The database provides quantitative data on manufacturing capability, quality, and relative reliability while allowing for a more convenient means to compare and contrast the capability, quality, and relative reliability of participating board manufacturers.
Because there are a limited number of standardised designs, manufacturers have fewer designs to manufacture, simplifying supplier management procedures. Results from the analysis of process capability panels from CAT provide quantitative data that is used to measure, track, and improve processes. The data uncovers strengths and weaknesses of processes, and indicates areas requiring improvement or development.
With interest from the customer and the fabricator, IPC realised we had a role to play in this project. We established a committee (D-36), chaired by Dave Wolf, CAT, Inc., with the mission of standardizing test vehicles. Currently, 16 test vehicles are in place.
In order to share costs, a subscription service was established. Customer subscriptions allow access to the database and go toward reducing the test costs to the PCB manufacturers. The PCB manufacturers will benefit by having their capability data available to potential new customers. Our goal now is to grow the database and the subscriber base and generate PCQR2 data for flexible and high frequency circuits. I recommend readers visit our Website at http://www.pcbquality.com/ for more detailed information.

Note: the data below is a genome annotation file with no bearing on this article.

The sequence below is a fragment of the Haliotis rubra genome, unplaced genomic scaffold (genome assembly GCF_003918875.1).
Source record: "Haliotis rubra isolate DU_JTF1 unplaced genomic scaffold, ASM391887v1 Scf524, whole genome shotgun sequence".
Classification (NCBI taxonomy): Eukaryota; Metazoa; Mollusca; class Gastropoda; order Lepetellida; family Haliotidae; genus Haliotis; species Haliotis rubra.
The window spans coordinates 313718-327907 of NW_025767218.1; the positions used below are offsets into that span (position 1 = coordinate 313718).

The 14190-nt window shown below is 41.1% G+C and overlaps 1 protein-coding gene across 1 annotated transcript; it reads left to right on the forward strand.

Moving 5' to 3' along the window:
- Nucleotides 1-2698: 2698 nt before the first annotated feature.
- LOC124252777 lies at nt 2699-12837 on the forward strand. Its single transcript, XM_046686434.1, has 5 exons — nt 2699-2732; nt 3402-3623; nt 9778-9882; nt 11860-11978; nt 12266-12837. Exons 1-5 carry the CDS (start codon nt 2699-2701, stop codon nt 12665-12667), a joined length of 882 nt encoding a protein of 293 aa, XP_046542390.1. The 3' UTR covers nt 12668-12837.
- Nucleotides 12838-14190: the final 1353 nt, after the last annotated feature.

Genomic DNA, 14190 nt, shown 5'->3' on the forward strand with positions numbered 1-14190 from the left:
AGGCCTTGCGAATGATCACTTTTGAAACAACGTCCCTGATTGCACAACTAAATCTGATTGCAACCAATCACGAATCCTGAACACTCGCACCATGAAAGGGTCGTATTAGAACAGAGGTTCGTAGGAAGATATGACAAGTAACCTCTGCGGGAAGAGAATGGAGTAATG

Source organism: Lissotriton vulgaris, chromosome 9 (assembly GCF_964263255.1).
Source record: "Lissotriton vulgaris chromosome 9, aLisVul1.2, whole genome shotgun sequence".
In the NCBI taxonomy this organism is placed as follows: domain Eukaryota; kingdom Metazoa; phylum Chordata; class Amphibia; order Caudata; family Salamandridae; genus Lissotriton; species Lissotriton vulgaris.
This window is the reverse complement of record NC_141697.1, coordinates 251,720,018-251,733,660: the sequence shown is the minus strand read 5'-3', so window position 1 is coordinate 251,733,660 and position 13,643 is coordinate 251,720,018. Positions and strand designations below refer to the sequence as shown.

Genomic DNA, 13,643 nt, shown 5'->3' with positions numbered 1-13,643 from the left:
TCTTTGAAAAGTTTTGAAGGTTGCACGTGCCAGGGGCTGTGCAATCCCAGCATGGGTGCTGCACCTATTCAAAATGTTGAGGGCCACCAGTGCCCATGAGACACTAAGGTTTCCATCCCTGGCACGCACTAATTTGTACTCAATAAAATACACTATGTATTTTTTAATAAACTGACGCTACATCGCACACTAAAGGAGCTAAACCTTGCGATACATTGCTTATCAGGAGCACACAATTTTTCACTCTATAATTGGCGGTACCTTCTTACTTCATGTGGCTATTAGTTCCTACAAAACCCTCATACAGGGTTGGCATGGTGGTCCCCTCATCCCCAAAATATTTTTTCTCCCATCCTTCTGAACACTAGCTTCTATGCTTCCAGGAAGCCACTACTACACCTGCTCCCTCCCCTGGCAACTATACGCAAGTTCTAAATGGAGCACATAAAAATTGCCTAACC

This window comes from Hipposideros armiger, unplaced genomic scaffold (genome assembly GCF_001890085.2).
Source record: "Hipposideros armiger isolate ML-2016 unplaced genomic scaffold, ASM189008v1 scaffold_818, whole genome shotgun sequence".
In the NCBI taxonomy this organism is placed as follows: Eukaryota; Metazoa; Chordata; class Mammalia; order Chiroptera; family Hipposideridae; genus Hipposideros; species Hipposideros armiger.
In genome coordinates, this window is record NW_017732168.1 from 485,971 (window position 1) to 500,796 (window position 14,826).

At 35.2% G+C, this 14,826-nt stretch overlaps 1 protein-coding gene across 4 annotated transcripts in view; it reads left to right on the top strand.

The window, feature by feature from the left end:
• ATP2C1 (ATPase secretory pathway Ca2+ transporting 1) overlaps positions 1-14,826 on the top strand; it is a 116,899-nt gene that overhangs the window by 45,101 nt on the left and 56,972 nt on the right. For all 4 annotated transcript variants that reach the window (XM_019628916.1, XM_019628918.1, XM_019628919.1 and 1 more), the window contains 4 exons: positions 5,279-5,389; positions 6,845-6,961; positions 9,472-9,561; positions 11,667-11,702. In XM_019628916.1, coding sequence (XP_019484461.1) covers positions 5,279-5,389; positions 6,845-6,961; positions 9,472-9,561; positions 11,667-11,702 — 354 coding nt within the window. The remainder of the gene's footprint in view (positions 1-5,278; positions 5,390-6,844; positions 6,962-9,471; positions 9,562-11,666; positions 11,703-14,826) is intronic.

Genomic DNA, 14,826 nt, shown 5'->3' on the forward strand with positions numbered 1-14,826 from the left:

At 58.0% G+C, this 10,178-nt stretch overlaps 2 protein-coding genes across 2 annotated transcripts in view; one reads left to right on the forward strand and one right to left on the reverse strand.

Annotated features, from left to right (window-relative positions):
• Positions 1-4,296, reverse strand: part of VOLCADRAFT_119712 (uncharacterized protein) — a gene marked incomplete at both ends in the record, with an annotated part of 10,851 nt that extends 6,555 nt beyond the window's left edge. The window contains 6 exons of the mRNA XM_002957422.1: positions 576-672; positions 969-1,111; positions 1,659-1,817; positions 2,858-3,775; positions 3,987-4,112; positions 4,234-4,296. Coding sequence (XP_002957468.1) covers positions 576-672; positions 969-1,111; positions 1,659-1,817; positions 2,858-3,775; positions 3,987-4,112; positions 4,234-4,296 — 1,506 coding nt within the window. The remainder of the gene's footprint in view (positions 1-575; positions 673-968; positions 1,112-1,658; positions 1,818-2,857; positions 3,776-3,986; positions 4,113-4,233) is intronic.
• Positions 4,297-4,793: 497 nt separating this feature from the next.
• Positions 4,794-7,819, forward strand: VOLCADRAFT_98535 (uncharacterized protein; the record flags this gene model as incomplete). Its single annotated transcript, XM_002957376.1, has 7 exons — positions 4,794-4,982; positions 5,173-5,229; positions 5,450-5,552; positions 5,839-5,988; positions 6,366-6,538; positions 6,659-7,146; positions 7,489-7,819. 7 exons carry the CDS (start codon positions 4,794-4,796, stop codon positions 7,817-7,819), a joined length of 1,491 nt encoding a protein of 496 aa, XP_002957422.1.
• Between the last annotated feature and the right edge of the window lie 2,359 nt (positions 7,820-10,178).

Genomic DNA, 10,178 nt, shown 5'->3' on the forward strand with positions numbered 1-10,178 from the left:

Data Transfer Format Convergence Project
IPC believes the interconnect industry must develop one intelligent standard for transferring design requirements and manufacturing expectations from computer-aided design systems to computer-aided manufacturing systems for printed board fabrication, assembly, and testing.
IPC now supports development of a converged data transfer format that uses the best of both formats. Dana Korf, Sanmina-SCI and Henry Jurgens, Celestica, will co-chair the effort to develop the new standard, using ODB++X as the foundation. We are now actively seeking members to staff IPC Committee 2-17 that meets in bi-weekly teleconferences each Wednesday.